Employee Rights Act has Great Merit

This op-ed column was originally published at TheSpectrum.com

By Don Ipson

It isn’t often I get my hopes up that Congress will act on something important to workers and businesses.

However, as we start the New Year, I am hoping that Congress will debate and pass the Employee Rights Act, S.1874, sponsored by Sen. Orrin Hatchand co-sponsored by Sen. Mike Lee. This important piece of federal legislation addresses several less than honorable practices labor unions have employed across the country for decades.  This legislation would provide an important “check” to these practices.

Our Founders felt strongly about the sanctity of a secret ballot for our political elections. American voters need to be able to cast their ballot without fear of aggression or pressure from family, friends or co-workers as they make their voice heard on Election Day. The outcomes of a union election could arguably play a much greater role in not only the day-to-day life of an employee, but that person’s entire working career.

If we are guaranteed the right to a secret ballot each November, why should employees voting whether or not to join a union be denied this same right? The Employee Rights Act gives union members this right.

Another important component of the bill is that it would give employees privacy protections. In 1969, The National Labor Relations Board (NLRB) ruled that an employer must turn over employees’ personal contact information within seven days of a union formation election. Since that ruling there have been reports that labor union have used this contact information to visit employees at their homes and pressure them to vote to unionize.

Due to this NLRB ruling, there is currently no mechanism that will allow an employee to opt out of having his or her personal information shared. This legislation would allow for privacy protections similar to the “Do Not Call” registry.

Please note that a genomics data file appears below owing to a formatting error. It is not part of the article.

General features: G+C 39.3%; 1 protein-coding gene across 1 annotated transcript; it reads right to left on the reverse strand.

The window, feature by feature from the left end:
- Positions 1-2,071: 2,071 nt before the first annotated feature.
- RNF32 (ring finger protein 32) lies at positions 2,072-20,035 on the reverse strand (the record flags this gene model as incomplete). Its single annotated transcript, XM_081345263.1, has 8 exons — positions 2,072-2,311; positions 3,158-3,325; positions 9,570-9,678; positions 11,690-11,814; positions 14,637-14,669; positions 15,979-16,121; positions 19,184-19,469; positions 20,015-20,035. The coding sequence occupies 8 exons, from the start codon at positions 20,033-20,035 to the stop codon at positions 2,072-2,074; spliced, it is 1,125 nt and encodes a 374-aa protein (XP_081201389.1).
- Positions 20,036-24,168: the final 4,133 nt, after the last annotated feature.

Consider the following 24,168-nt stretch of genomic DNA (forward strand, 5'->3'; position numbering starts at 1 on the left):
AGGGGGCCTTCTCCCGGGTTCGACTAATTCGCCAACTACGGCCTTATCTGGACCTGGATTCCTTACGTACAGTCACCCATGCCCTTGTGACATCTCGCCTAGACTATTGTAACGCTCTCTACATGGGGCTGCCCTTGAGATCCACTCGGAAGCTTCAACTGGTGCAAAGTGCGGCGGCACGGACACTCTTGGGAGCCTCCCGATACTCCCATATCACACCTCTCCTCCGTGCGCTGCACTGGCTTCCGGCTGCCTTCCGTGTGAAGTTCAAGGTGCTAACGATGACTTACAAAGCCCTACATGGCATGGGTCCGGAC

The final component that I find particularly important relates to union dues. If an employee is already a member of a union and paying dues, it is important that the employee understand how their dues are being used. One might reasonably expect that the dues be used in collective bargaining representation on the employee’s behalf. However, the employee might be surprised to learn that the dues were diverted to political parties, political candidates or other types of political advocacy. This legislation would require that union receive opt-in permission from each union member to use his or her union dues for purposes outside of collective bargaining.

I’m very happy that our Utah senators have taken on this legislation to rein in the NLRB and out-of-bound union tactics. My hope for 2016 is that all members of Congress will see the wisdom in putting checks and balances to this important issue for workers and business alike.

Rep. Don L. Ipson represents House District 75 in Washington County. He is participating in a rotating monthly column for The Spectrum & Daily News, along with other members of the state legislature from Southern Utah.